Located in northwest Mexico, the state of Durango is one of the nation’s most sparsely populated states after Baja California Sur.  While Durango is the fourth largest state in terms of size, it is a vast and mountainous terrain known for its forests of timber and silver mines.  Durango is bordered by the states of Chihuahua, Coahuila, Zacatecas, Nayarit, and Sinaloa.  Its most famous symbol is the scorpion (many species are found in Durango), but the state is also known as the Land of Cinema since many movies have been filmed within its landscape that evokes the traditional image of northern Mexico.

State Facts

Durango has a population of 1,651,273 people.  It boasts an area of 47,665 square miles.  Durango was admitted as a state in 1824.  While lumbering and mining are popular industries of the state, ranching and farming are also major occupations.  Its capital city, Victoria de Durango, was founded in 1563 by Francisco de Ibarra and is renowned for its history and architecture as well as its culture.

Plaza en Durango
Plaza en Durango


Ranging through this landlocked state’s central and western regions, the Sierra Madre Occidental account for a considerable measure of Durango’s territory.  This region is, perhaps, most famously depicted in the novel Treasure of the Sierra Madre by B. Traven. The desert regions of the state receive some irrigation via the Nazas River that also flows through Coahuila.  The Chihuahuan Desert stretches through the northeastern portion of the state.  The Nazas River is particularly important for its fish as well as its water.  The valleys near the river are famous for their succulent growth.  The canyons and forests of Durango offer travelers a glimpse into the untouched wilderness, yet they still largely remain country frequented only by backpackers and eco-tourists.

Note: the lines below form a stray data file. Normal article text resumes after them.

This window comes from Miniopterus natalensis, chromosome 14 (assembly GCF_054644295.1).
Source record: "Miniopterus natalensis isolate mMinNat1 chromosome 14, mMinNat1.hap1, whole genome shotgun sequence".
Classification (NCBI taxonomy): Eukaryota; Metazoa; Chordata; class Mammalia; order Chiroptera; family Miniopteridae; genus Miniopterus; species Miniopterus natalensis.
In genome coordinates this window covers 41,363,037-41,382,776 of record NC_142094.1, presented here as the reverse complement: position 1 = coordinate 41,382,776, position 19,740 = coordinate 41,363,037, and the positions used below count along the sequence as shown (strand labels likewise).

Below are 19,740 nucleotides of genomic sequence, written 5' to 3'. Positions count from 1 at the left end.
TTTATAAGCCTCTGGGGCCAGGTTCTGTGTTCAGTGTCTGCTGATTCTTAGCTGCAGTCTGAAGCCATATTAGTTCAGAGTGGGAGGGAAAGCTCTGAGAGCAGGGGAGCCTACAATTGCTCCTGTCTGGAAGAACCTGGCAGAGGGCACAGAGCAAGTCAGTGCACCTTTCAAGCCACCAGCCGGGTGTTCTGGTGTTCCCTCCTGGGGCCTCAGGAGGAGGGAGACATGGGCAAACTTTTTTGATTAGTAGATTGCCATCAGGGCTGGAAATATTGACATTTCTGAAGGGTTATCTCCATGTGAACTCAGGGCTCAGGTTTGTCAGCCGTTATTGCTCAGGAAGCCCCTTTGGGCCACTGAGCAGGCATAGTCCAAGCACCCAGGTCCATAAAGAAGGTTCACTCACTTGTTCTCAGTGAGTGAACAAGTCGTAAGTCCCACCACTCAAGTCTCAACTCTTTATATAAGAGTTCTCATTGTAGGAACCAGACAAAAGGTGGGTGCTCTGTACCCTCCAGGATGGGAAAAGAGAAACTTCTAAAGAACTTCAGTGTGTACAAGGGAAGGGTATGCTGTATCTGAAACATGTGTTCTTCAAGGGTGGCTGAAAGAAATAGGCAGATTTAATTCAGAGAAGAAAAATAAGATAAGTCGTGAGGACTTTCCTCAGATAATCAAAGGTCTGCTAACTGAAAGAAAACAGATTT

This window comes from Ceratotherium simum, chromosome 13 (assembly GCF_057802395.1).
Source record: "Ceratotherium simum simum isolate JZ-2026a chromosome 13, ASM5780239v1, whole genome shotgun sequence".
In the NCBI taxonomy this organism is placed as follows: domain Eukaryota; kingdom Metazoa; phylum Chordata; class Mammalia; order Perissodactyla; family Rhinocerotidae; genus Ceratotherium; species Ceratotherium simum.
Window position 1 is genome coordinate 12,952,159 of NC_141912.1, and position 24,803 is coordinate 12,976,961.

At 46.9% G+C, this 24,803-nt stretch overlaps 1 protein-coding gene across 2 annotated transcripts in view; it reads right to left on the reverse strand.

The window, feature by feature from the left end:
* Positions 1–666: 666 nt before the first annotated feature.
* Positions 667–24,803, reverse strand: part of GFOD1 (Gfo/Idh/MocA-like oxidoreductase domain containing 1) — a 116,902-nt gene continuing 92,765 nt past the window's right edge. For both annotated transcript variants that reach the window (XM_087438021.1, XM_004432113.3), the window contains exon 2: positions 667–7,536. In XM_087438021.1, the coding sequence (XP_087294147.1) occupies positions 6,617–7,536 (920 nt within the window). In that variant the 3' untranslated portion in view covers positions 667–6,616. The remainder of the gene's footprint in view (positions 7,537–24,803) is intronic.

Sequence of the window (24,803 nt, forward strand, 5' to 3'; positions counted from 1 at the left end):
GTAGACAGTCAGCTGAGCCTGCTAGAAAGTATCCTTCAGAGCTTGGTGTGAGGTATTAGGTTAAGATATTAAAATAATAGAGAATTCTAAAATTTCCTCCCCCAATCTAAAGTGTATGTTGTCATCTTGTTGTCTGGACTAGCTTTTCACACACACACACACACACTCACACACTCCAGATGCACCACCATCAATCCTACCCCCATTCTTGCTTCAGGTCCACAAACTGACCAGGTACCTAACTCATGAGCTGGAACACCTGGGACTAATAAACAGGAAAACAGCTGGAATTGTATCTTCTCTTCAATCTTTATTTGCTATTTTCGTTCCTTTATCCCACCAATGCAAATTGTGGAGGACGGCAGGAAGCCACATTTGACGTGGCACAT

Before the Spanish Colonial era, the area of Durango was peopled by indigenous tribes such as the Toltec and Nahuatlaca.  People of the Coras, Tepehuanos, Tarahumara, and Huicholes still make their home in the region today.  However, many indigenous groups lost their lives during the Spanish conquest of Northern Mexico.  Ibarra was the first to colonize the area and he named the present-day capital Durango after a Basque town in Spain.  Although even historically, the entire region was sparsely populated due to the terrain, the Spanish set up both garrisons and missions to try to control northern Mexico; however, the tribes of the region resisted occupation for hundreds of years.  The history of the region is riddled with native uprisings that culminated in the extermination of tribes like the Chimichecas.  Eventually, Durango was made part of the Nueva Bizcaya Province.  Of course, later the state became legendary as the home state of Pancho Villa, one of the most famous figures of the Mexican Revolution.  Today, the state retains much of its wild and untamed air that lures many adventurers to its picturesque lands.

Durango Coat of Arms

Food of Durango